On Friday I was fortunate enough to hear Professor Stephen Joseph talk about Post Traumatic Growth at the AGM of the Scottish Branch of the British Psychological Society. Professor Joseph outlined how people can grow from, not just survive, disasters. As I sat and thought about his talk, it made me realise that in many ways I see a diagnosis of dementia as a disaster. Given the family history of dementias of different kinds, it may well be something I too have to live with, and it fills me with fear. What does it take to see beyond a diagnosis like that to a quality life ahead?
Disasters needn’t just be about earthquakes or plane crashes, our own personal disasters bring profound loss , unexpectedly changing our lives forever. Most of us in the UK don’t expect to lose a child or have a serious health condition or an accident. Most of us are fortunate enough to live lives where we don’t expect to be the victims of crime, never mind being repeat victims. Traumatic events can turn our worlds and our assumptions about how things work upside down.
Professor Joseph’s research showed that people can do more than just survive disasters. Even after extremely traumatic experiences, we can experience growth. His study showed that 3 years after the Herald of Free Enterprise disaster, whilst 46 per cent said that their life view had changed for the worse, 43 per cent of survivors said their view of life had changed for the better since the experience. Psychological growth has been found after other types of disasters too. Using a range of tools, Professor Joseph found that post disaster, some people reported growth in their self perception, their life perspective and their relationships. Survivors spoke of appreciating their relationships, valuing being alive, appreciating every day and its simple pleasures. This isn’t about happiness or some people having a ‘glass half full’ cheery optimistic personality, nor is it about pulling themselves together. Psychological growth after trauma is something much more profound. It’s about psychological well being; a greater sense of autonomy and mastery, personal growth, positive relationships, self acceptance and having a purpose or meaning for life.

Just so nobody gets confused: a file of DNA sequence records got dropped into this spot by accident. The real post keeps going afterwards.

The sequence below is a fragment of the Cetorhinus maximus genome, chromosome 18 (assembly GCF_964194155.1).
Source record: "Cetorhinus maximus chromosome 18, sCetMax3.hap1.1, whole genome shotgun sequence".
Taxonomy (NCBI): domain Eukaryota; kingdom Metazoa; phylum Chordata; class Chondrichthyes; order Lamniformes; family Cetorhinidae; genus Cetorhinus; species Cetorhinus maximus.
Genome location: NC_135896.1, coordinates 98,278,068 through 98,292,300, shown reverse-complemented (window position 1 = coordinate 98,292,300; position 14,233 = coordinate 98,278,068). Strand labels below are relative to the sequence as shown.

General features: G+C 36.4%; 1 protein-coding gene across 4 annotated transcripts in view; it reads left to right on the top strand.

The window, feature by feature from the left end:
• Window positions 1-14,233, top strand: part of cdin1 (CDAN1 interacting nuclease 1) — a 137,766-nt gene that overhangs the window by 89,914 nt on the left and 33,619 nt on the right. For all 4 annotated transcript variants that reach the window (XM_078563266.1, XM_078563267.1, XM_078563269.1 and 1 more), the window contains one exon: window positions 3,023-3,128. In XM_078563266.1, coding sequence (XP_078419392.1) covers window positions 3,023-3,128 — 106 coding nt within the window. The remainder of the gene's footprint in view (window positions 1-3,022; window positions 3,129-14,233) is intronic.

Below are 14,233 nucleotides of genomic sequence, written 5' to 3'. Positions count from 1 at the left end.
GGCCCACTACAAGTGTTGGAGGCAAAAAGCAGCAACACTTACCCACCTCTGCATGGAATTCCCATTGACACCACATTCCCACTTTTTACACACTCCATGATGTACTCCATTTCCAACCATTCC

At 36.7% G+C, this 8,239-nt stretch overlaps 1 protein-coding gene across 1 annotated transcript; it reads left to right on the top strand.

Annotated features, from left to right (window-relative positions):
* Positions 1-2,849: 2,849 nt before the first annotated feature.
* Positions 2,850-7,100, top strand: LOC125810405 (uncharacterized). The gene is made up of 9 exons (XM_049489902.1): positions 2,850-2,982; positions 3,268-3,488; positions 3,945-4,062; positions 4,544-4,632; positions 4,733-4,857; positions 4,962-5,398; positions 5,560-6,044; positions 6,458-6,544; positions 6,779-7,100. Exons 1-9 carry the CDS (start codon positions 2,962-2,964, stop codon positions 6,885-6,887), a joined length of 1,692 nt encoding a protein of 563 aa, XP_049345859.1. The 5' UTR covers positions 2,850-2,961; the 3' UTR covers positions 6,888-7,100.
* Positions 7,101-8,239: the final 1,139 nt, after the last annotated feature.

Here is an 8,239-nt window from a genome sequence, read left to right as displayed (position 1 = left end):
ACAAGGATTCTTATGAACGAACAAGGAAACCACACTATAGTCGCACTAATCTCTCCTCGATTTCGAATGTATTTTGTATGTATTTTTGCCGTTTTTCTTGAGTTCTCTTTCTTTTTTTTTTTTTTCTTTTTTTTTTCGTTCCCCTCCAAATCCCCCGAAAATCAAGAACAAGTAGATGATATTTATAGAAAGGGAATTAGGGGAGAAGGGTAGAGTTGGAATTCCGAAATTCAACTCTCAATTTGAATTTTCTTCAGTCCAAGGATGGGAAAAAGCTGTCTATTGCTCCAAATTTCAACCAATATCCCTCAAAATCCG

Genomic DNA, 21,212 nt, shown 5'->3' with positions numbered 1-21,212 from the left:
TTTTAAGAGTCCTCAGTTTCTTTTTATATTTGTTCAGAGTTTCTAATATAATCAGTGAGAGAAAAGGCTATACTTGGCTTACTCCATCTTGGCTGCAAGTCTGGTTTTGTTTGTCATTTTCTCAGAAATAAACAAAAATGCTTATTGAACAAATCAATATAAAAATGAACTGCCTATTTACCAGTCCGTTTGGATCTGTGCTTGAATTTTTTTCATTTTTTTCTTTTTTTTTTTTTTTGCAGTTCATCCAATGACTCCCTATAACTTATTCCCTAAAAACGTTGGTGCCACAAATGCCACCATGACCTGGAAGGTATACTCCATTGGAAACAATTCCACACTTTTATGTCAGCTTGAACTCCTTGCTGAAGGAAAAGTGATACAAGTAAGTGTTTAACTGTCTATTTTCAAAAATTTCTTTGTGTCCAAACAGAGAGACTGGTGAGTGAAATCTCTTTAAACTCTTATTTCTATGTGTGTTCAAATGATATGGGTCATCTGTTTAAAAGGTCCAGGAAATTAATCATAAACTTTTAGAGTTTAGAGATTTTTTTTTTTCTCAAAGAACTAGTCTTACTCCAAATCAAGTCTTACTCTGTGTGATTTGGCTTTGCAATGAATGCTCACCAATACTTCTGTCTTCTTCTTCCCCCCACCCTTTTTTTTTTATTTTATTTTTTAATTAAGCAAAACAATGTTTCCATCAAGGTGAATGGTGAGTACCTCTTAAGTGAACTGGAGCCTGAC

Professor Joseph said that psychological growth is the outcome of our struggle to find a meaning for what has happened, a deeply human attribute. Disasters smash apart our carefully constructed assumptions and expectations of life that we’ve built over years of experience and learning. It’s no wonder we are stressed, confused, angry, frightened at the void left behind after a disaster.
The logic behind Post Traumatic Growth connects with one of psychology’s most powerful and well known theoretical understandings of what it means to be human – Maslow’s hierarchy of needs. Maslow lists a range of needs starting from basic survival – to reaching the highest levels of human functioning. We humans are intrinsically motivated to make sense of our worlds and need to fill the disaster-shaped void. Client centred, person centred, humanistic, positive approaches to psychology all work from the basis that people are intrinsically motivated towards growth, to greater functioning, mastery and autonomy. Daniel Pink in his research on what motivates us at work lists very similar factors – what drives us in our work is a sense of competence, autonomy and relatedness. When these 3 needs are satisfied people are motivated, productive and happy at work.